01 02 03 Africa Expat Wives Club: Madam, Mze, Bwana, Mma, Rra... 04 05 15 16 19 20 21 22 23 24 25 26 27 28 31 32 33

Madam, Mze, Bwana, Mma, Rra...

I received a comment asking what the titles Mma and Rra in Alexander Macall Smith's the No 1 Ladies Detective Agency meant. I must admit that I googled the answer that revealed Mma short for Madam and Rra for Sir.

It got me thinking, I have been called 'Madam' for the past ten years in Africa which is very old fashioned and strange (especially as when I arrived I was in my mid twenties) but you get used to it and after a while stop noticing. Maybe it strikes our overseas visitors as odd, but no one has mentioned it. Perhaps I should have been more insistent that people use my name, especially people that I see every day but I never thought of doing this which is rather shameful I guess. In fact being called 'madam' is just how it is and how it has been for a very long time. There is the added complication that my name is in fact a boys name here, so whenever I do give my christian name the reaction is disbelief.

In Kenya it is customary and polite to call ladies 'madam' or 'mama' (mother), for younger women it is sometimes 'dada' meaning sister and men 'bwana' or even 'boss'. There is also the title 'mzee', which literally means 'old' but because being old means that you deserve much respect in this community then it is a flattering title (though my father in law does not agree and still says: 'less of the mzee thank you!').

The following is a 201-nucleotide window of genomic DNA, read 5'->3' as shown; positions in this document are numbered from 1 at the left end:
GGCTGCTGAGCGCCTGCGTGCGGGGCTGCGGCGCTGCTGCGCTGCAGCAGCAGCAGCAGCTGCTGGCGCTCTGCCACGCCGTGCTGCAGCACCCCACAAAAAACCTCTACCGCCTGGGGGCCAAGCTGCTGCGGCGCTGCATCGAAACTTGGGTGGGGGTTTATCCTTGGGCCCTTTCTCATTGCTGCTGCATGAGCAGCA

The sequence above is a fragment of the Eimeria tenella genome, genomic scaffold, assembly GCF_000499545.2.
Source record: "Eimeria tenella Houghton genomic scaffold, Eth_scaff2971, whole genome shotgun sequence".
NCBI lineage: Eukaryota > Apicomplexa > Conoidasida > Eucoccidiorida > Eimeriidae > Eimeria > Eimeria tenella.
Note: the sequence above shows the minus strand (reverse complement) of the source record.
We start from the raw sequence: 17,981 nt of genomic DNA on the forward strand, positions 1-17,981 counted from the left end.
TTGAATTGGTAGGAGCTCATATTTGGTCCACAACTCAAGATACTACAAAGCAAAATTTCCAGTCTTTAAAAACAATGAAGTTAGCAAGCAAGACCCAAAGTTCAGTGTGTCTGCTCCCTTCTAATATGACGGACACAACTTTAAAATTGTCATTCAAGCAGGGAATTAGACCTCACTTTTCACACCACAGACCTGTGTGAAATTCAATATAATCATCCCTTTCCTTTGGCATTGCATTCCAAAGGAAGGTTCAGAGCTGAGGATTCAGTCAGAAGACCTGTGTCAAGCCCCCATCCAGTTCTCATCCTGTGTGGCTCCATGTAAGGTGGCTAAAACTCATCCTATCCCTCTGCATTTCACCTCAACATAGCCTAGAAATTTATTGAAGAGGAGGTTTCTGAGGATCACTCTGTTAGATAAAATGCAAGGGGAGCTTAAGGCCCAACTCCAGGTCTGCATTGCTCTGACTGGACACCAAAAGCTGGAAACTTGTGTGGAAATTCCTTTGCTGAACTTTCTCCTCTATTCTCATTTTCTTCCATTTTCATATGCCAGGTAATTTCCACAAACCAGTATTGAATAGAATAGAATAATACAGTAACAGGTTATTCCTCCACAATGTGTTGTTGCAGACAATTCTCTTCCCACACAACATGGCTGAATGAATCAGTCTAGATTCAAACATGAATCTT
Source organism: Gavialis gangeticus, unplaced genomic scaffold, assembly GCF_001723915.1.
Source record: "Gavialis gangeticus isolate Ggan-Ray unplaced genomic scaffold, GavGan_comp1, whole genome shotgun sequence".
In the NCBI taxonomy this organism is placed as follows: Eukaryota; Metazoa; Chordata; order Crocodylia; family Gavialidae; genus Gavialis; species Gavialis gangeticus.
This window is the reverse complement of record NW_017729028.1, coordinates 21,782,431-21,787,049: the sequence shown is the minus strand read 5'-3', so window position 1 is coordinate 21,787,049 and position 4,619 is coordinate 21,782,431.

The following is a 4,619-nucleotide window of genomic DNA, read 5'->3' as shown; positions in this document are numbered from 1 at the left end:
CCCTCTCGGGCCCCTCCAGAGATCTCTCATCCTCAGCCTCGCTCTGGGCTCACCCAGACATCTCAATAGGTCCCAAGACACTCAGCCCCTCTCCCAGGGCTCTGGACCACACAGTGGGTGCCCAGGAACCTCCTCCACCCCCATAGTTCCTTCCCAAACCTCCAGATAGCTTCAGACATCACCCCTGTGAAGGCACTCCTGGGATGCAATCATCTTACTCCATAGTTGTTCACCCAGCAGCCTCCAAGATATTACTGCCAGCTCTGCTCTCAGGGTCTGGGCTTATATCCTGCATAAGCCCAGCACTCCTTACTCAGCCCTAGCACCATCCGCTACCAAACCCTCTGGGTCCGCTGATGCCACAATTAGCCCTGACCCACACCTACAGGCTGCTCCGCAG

In Tanzania it is very important to use the correct etiquette when greeting people. Endless exchanges of: how are you? how is your home? how are your children? how is your job? can be tiresome, especially when taking place in a lift with a stranger or on the telephone when you only want to be transferred to speak to someone else. In Kenya people cut to the chase a little quicker but there is always some kind of greeting first. Even in business, to pick up the phone, omit to say hello and open with 'can I speak to...' would be considered very rude.

Politicians are given the title 'honorable' for some reason and while the newspapers delight in revealing corruption stories linked to government MPs they will still give them their correct title. At the time of the election chaos there was some debate on the radio as to whether some political figures actually deserved to be called 'leaders' in light of the fact that they seemed consumed by only pursuing power for the sake of their own gain and not the greater good of the country.

The custom of calling everyone by their first name in England has not yet reached here though things are gradually becoming less formal. I know that there are many people in the UK, particularly of the older generations, who might regret that more respectful titles have been dispensed with. At my eldest daughter's school, they still call their teachers 'Mrs' or 'Mr' and are forbidden to do otherwise.

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